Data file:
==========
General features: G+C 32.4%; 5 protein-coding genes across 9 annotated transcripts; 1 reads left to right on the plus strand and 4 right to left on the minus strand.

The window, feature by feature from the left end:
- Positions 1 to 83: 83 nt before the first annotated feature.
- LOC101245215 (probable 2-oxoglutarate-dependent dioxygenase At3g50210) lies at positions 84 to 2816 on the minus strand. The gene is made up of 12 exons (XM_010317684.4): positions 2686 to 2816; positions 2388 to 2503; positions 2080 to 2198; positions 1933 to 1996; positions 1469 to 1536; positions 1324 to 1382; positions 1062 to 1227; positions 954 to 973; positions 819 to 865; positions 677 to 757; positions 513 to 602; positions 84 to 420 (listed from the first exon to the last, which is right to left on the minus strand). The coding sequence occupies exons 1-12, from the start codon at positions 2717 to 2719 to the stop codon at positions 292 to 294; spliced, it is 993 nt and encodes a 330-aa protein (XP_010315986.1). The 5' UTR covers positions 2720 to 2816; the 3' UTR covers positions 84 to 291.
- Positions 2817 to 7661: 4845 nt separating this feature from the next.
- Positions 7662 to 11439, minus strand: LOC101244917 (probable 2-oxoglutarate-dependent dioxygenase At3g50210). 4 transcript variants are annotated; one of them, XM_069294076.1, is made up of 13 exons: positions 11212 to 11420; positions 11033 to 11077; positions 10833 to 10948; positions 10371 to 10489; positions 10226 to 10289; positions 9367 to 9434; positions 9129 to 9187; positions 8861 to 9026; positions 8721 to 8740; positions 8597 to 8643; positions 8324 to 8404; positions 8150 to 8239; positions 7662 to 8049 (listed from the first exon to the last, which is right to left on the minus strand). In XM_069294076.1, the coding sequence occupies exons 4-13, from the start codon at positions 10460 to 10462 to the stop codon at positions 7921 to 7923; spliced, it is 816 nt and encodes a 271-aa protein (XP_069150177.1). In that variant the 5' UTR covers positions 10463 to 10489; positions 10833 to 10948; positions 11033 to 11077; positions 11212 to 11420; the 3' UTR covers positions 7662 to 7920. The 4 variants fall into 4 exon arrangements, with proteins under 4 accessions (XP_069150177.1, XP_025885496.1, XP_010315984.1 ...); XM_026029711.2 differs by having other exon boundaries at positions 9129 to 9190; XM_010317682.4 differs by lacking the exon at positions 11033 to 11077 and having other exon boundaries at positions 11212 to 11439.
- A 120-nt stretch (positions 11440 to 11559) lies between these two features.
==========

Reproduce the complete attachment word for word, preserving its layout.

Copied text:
General features: G+C 32.4%; 5 protein-coding genes across 9 annotated transcripts; 1 reads left to right on the plus strand and 4 right to left on the minus strand.

The window, feature by feature from the left end:
- Positions 1 to 83: 83 nt before the first annotated feature.
- LOC101245215 (probable 2-oxoglutarate-dependent dioxygenase At3g50210) lies at positions 84 to 2816 on the minus strand. The gene is made up of 12 exons (XM_010317684.4): positions 2686 to 2816; positions 2388 to 2503; positions 2080 to 2198; positions 1933 to 1996; positions 1469 to 1536; positions 1324 to 1382; positions 1062 to 1227; positions 954 to 973; positions 819 to 865; positions 677 to 757; positions 513 to 602; positions 84 to 420 (listed from the first exon to the last, which is right to left on the minus strand). The coding sequence occupies exons 1-12, from the start codon at positions 2717 to 2719 to the stop codon at positions 292 to 294; spliced, it is 993 nt and encodes a 330-aa protein (XP_010315986.1). The 5' UTR covers positions 2720 to 2816; the 3' UTR covers positions 84 to 291.
- Positions 2817 to 7661: 4845 nt separating this feature from the next.
- Positions 7662 to 11439, minus strand: LOC101244917 (probable 2-oxoglutarate-dependent dioxygenase At3g50210). 4 transcript variants are annotated; one of them, XM_069294076.1, is made up of 13 exons: positions 11212 to 11420; positions 11033 to 11077; positions 10833 to 10948; positions 10371 to 10489; positions 10226 to 10289; positions 9367 to 9434; positions 9129 to 9187; positions 8861 to 9026; positions 8721 to 8740; positions 8597 to 8643; positions 8324 to 8404; positions 8150 to 8239; positions 7662 to 8049 (listed from the first exon to the last, which is right to left on the minus strand). In XM_069294076.1, the coding sequence occupies exons 4-13, from the start codon at positions 10460 to 10462 to the stop codon at positions 7921 to 7923; spliced, it is 816 nt and encodes a 271-aa protein (XP_069150177.1). In that variant the 5' UTR covers positions 10463 to 10489; positions 10833 to 10948; positions 11033 to 11077; positions 11212 to 11420; the 3' UTR covers positions 7662 to 7920. The 4 variants fall into 4 exon arrangements, with proteins under 4 accessions (XP_069150177.1, XP_025885496.1, XP_010315984.1 ...); XM_026029711.2 differs by having other exon boundaries at positions 9129 to 9190; XM_010317682.4 differs by lacking the exon at positions 11033 to 11077 and having other exon boundaries at positions 11212 to 11439.
- A 120-nt stretch (positions 11440 to 11559) lies between these two features.